This is Ian McEwan’s sixteenth book of fiction, by my count, and among the best and most accomplished novels he has ever written. His particular thread of success, it seems to me, has been to compose passages that burn a scar into memory, like star-shells on a flinching retina. In his earlier work, these were often scenes—moments, almost—of intense horror that the empathetic reader might spend years trying to forget. For example, the loss of a little daughter who vanishes in a supermarket, never to be found again (The Child in Time). Or the man clinging to the rope of a soaring balloon who knows that he will have to let go (Enduring Love).
These were coups: almost sadistically calculated stabs into the imagination. They were freeze-frame snapshots. But McEwan, his powers constantly developing in zigzag and unexpected ways, can now make a sustained stretch of narrative memorable in the same way, and—this is new—a character. Personalities in his fiction have often been a bit secondary, taking the shape they need to carry experiences. But in The Children Act, it’s Fiona Maye, a highly respected, middle-aged English judge in the “Family Division” that deals with marital disputes and custodies, who engraves herself in memory. Her small habits with coffee cups, or with the chaise longue onto which she subsides to read her briefs, are as vivid as this story of her search to be fair and kind and her unwilling self-discovery of hidden dreads and passions.
The Children Act is quite a short novel, and it’s hard to understand how it encloses so many themes so smoothly. Family law is here, and the bad things parents do to their children and to one another in the name of love. Growing older in a marriage is here, with the urge for a “last fling” either given a chance or (Fiona) nervously denied. The English legal establishment of the Temple and the Inns of Court is here in all its intellectual brilliance and snobbish arrogance, its triumphs of humane rationality set against its shocking reluctance to face miscarriages of its own justice. Rain is omnipresent, a drumming background from first page to last of remorseless English downpour, waterlogging every prospect of pleasure. And Fiona’s taste in music is constantly on stage, from Keith Jarrett’s Facing You to the Mahler that she plays in a Temple concert and Britten’s setting of Yeats’s “Down by the Salley Gardens”—a song that comes to play a fateful part in McEwan’s story.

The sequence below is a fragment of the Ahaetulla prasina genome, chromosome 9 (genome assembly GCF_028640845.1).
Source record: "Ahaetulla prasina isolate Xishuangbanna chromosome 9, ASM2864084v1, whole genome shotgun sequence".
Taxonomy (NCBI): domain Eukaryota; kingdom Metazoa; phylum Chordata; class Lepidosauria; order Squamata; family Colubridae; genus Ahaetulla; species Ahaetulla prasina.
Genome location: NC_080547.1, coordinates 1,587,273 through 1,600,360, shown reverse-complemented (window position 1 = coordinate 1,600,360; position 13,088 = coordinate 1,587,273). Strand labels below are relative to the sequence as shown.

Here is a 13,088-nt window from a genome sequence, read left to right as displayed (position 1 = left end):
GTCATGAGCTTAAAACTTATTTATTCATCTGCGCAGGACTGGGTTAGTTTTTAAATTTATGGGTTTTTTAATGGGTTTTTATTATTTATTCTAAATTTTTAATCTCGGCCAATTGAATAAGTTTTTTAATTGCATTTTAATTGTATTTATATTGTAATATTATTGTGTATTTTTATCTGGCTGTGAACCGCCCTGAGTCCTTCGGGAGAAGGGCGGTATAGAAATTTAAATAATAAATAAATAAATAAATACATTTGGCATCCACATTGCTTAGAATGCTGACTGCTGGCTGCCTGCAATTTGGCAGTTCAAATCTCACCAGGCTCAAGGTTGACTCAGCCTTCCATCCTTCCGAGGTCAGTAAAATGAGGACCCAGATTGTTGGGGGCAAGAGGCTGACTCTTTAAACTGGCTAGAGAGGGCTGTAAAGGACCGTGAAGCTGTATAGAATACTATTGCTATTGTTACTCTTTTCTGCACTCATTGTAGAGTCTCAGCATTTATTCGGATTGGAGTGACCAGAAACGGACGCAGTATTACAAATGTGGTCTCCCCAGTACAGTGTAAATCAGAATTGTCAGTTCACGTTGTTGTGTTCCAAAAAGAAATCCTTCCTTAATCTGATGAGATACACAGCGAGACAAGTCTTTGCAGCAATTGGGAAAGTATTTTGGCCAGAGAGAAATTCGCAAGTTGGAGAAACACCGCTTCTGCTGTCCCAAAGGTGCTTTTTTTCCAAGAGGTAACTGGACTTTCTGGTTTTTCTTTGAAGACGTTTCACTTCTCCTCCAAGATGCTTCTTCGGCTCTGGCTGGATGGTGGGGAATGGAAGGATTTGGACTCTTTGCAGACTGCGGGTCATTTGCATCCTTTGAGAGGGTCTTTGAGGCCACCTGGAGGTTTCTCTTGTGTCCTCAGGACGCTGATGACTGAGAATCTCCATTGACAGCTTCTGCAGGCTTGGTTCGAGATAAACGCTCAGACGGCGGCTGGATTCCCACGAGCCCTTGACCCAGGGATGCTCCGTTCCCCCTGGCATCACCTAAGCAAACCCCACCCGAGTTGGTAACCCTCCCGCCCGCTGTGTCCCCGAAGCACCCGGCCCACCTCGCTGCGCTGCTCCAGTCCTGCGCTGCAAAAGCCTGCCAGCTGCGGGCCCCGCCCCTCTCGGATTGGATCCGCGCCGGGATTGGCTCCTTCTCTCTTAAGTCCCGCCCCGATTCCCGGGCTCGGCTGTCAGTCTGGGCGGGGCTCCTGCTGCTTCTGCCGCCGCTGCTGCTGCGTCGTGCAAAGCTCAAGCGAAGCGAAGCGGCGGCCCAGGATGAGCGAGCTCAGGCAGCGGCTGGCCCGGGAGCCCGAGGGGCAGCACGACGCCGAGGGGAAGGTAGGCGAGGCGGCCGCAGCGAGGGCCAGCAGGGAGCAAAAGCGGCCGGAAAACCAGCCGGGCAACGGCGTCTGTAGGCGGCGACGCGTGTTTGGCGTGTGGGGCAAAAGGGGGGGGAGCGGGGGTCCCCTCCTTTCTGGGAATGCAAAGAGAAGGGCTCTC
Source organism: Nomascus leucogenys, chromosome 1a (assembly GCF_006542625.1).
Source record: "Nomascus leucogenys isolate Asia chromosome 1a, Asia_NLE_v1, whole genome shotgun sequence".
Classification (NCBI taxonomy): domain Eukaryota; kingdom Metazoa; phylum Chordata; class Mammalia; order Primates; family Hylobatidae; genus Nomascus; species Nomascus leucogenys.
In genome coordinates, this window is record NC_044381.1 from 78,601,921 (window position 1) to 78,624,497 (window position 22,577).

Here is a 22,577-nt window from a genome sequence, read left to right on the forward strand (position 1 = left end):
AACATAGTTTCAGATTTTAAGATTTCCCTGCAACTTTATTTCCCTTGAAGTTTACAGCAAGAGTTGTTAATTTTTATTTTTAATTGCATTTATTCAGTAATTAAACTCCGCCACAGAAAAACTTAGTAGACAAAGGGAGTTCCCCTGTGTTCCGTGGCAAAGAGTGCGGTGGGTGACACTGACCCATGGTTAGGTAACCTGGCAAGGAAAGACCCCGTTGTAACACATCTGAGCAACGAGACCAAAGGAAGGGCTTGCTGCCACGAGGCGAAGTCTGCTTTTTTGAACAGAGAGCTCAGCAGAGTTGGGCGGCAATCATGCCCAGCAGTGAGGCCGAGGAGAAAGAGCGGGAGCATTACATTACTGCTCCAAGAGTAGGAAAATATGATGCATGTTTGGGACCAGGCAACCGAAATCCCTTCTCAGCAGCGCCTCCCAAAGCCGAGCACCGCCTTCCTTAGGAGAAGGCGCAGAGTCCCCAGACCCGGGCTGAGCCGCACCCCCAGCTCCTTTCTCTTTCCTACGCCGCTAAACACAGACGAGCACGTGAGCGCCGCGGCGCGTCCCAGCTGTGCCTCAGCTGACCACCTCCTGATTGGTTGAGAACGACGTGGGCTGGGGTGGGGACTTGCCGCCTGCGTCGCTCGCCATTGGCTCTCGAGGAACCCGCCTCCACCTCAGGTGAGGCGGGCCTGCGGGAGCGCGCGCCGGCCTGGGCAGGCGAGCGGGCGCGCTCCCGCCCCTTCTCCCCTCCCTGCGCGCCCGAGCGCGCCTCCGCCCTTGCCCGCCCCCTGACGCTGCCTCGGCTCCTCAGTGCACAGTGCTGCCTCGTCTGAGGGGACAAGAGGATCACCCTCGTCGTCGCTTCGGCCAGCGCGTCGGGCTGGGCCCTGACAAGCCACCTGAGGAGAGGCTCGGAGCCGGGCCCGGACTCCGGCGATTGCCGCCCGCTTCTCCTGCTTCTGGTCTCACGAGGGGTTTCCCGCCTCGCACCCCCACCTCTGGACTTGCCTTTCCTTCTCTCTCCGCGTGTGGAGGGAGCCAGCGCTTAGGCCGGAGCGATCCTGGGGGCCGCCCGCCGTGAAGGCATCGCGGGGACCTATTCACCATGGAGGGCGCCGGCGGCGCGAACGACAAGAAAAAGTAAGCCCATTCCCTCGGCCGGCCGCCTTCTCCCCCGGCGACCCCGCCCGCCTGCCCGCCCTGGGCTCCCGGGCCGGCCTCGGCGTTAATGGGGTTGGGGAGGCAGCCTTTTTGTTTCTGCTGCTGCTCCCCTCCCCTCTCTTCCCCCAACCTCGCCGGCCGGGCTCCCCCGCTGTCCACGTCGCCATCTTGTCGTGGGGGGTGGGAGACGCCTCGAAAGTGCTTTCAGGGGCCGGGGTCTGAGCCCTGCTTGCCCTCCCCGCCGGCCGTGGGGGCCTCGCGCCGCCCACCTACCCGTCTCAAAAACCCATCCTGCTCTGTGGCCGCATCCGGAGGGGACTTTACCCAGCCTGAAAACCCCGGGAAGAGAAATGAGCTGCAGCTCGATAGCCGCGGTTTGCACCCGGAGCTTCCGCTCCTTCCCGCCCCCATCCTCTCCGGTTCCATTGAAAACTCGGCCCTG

There are two very different narratives running here, and without McEwan’s craft they might have come apart. One is about the law, or about the fearsome Solomonic judgments that sometimes have to be made in family cases. Nearly half the novel consist of Family Division trial scenes—one trial in particular—in which Fiona Maye (“My Lady” to the…
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